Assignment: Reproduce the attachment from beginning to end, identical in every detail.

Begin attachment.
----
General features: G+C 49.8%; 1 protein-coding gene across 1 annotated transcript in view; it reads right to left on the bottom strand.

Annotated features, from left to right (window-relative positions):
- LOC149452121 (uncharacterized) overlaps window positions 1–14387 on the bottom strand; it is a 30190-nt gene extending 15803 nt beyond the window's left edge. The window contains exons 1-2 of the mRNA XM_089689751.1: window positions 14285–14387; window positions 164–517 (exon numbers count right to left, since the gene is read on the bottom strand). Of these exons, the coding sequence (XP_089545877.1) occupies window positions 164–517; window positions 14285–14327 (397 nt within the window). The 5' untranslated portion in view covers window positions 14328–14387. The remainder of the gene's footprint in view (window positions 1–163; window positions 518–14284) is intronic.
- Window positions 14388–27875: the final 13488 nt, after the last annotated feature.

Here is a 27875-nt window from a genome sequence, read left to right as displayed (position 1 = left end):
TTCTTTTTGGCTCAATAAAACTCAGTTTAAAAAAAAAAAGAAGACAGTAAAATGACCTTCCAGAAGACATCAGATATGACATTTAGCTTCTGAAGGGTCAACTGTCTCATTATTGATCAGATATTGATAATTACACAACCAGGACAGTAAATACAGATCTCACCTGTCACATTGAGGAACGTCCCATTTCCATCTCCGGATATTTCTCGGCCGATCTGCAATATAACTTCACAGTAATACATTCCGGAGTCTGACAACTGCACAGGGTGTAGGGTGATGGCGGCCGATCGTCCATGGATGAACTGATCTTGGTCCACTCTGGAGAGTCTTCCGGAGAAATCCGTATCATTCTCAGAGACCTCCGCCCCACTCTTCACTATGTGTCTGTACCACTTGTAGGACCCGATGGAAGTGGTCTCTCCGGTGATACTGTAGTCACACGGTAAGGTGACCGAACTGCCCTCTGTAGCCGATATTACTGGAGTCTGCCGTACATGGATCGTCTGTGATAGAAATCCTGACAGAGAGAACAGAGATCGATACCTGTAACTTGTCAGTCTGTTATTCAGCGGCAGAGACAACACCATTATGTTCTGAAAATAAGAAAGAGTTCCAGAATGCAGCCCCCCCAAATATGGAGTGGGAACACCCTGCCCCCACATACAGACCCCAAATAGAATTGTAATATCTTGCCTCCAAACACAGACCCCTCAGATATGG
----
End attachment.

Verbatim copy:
General features: G+C 49.8%; 1 protein-coding gene across 1 annotated transcript in view; it reads right to left on the bottom strand.

Annotated features, from left to right (window-relative positions):
- LOC149452121 (uncharacterized) overlaps window positions 1–14387 on the bottom strand; it is a 30190-nt gene extending 15803 nt beyond the window's left edge. The window contains exons 1-2 of the mRNA XM_089689751.1: window positions 14285–14387; window positions 164–517 (exon numbers count right to left, since the gene is read on the bottom strand). Of these exons, the coding sequence (XP_089545877.1) occupies window positions 164–517; window positions 14285–14327 (397 nt within the window). The 5' untranslated portion in view covers window positions 14328–14387. The remainder of the gene's footprint in view (window positions 1–163; window positions 518–14284) is intronic.
- Window positions 14388–27875: the final 13488 nt, after the last annotated feature.

Here is a 27875-nt window from a genome sequence, read left to right as displayed (position 1 = left end):
TTCTTTTTGGCTCAATAAAACTCAGTTTAAAAAAAAAAAGAAGACAGTAAAATGACCTTCCAGAAGACATCAGATATGACATTTAGCTTCTGAAGGGTCAACTGTCTCATTATTGATCAGATATTGATAATTACACAACCAGGACAGTAAATACAGATCTCACCTGTCACATTGAGGAACGTCCCATTTCCATCTCCGGATATTTCTCGGCCGATCTGCAATATAACTTCACAGTAATACATTCCGGAGTCTGACAACTGCACAGGGTGTAGGGTGATGGCGGCCGATCGTCCATGGATGAACTGATCTTGGTCCACTCTGGAGAGTCTTCCGGAGAAATCCGTATCATTCTCAGAGACCTCCGCCCCACTCTTCACTATGTGTCTGTACCACTTGTAGGACCCGATGGAAGTGGTCTCTCCGGTGATACTGTAGTCACACGGTAAGGTGACCGAACTGCCCTCTGTAGCCGATATTACTGGAGTCTGCCGTACATGGATCGTCTGTGATAGAAATCCTGACAGAGAGAACAGAGATCGATACCTGTAACTTGTCAGTCTGTTATTCAGCGGCAGAGACAACACCATTATGTTCTGAAAATAAGAAAGAGTTCCAGAATGCAGCCCCCCCAAATATGGAGTGGGAACACCCTGCCCCCACATACAGACCCCAAATAGAATTGTAATATCTTGCCTCCAAACACAGACCCCTCAGATATGG